It’s June 2018 and we are all pretty pumped for the the 65th edition of the Sydney Film Festival. If you love cinema gather around because this edition promises to be unlike anything you’ve experienced before. And it’s less than a week away! Kicking off on June 6th, the festival promises to be a thrilling affair filled with 12 days of film screenings, competitions, world premieres and more. 326 films have made their way to the festival from 65 countries. It’s safe to say that this is going to a dream come true for film aficionados everywhere.
Opening the festival is the Australian premiere of female-led NZ comedy The Breaker Upperers. Directed by and starring Madeleine Sami and Jackie van Beek, this movie tells the story of two women who earn a living by breaking up unhappy couples for cash. Also fun fact for Marvel fans is that one of the movie’s executive producer is none other than Thor: Ragnarok director Taika Waititi.
The festival ends with the American indie movie Hearts Beat Loud, starring Nick Offerman aka Ron Swanson from Parks and Recreation and Kiersey Clemons as a father and daughter who start a band as she prepares to leave home for college.
Throughout the 12 days, you can spot several important industry figures at this star-studded affair. One of the bigger names confirmed to attend is Aussie screenwriter and director Leigh Whannell, the man behind the Saw and Insidious film series. Also slated to attend the festival are Melbourne comedian Celia Pacquola, star of the SFF opening night film, The Breaker Upperers, award-winning Indian film legend, Nandita Das and BAFTA award-winning director Bart Layton .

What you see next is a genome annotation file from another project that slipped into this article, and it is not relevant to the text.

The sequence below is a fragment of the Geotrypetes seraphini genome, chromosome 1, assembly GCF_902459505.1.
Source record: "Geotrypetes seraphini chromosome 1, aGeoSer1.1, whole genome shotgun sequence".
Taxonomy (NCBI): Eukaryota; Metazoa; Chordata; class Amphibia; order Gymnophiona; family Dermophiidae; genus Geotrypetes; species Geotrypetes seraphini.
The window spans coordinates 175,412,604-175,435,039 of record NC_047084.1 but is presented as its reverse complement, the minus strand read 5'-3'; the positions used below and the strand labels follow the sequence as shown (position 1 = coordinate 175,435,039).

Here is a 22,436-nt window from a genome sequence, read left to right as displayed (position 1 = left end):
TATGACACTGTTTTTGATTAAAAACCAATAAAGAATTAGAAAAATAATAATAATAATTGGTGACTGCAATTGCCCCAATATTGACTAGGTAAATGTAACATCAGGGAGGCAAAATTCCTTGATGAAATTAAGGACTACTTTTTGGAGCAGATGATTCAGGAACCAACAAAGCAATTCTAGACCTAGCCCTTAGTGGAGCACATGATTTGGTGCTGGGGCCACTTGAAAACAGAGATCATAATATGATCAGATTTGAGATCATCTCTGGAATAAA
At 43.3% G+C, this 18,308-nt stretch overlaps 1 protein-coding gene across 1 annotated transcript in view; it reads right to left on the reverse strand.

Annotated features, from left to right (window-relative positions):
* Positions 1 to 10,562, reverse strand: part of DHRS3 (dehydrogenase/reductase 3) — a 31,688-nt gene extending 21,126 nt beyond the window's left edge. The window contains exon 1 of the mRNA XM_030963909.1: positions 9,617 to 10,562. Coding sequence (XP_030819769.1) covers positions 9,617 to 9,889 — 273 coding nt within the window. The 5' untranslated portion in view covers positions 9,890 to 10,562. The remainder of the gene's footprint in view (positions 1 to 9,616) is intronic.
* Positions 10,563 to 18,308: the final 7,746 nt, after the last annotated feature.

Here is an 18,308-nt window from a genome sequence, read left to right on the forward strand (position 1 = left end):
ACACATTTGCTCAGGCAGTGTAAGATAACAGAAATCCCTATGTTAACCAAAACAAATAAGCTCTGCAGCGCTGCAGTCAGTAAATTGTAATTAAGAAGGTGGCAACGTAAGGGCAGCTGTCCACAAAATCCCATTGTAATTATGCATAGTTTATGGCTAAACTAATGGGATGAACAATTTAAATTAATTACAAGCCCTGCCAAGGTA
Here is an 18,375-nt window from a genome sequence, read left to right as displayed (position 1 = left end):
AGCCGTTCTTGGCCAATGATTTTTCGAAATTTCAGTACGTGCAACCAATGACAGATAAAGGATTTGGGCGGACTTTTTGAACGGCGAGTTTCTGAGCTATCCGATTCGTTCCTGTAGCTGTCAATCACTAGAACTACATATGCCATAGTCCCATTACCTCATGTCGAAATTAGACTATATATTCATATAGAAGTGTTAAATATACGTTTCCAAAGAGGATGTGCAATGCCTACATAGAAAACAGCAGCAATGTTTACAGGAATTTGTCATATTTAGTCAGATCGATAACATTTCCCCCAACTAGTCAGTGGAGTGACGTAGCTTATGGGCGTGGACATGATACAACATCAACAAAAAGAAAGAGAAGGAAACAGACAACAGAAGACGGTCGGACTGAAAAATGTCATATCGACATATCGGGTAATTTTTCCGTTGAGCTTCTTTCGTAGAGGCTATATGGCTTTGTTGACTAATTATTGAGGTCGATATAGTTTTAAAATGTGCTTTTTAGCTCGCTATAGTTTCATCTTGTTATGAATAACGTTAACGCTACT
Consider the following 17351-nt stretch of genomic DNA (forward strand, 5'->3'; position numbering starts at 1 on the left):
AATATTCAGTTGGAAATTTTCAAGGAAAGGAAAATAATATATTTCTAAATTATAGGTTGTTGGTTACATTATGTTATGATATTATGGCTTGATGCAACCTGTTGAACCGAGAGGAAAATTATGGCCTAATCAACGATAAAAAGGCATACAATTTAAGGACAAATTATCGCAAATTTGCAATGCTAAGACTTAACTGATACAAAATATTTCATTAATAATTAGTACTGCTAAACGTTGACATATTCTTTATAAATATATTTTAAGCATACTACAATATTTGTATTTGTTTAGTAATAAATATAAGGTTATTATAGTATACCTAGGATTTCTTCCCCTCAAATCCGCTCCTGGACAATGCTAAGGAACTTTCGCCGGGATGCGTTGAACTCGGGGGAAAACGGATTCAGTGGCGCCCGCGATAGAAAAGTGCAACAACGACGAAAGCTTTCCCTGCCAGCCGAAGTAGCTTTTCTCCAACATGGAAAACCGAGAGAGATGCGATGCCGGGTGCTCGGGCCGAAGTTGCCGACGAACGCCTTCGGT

One of the highlights of this edition is the spotlight on the role women play in the film industry. In the wake of the #Metoo and #Timesup movement, the European program of the festival will host conversations with women filmmakers examining the gender pay gap in the film industry. Also, watch out for the Sundance-acclaimed documentary Half the Picture, in which American heavyweights including Rosanna Arquette, Lena Dunham, Ava DuVernay, and others tackle the question: Why are there so few female directors in their industry? In another huge move for women creatives the festival director announced that 6 out of 12 films in the festival’s competition line-up are directed by women.
Some of the other things to look out for at the festival is Spike Lee’s latest BlacKKKlansman that won the Grand Prix at the recently concluded Cannes Film festival. Another movie that will hit the chord with film nerds is FilmWorker a documentary about Leon Vitali, who surrendered his promising acting career to become Stanley Kubrick’s devoted right-hand man. Retro movie fans can hope to catch My Brilliant Career, the 1979 Aussie classic restored specially for the festival.
Also returning to the festival this year is the Sounds on Screen program featuring a series of films related to music. There is also a program celebrating First nation filmmakers, featuring the best offerings from Australia’s indigenous filmmakers. There are also special festival programs dedicated to Italian cinema, family entertainment, LGBTIQ and more. Another important addition is a program called Screenability that showcases movies made by disabled filmmakers.
If you can’t wait for the festivities to begin we know the feeling. See you folks at what’s clearly going to be an exhilarating experience!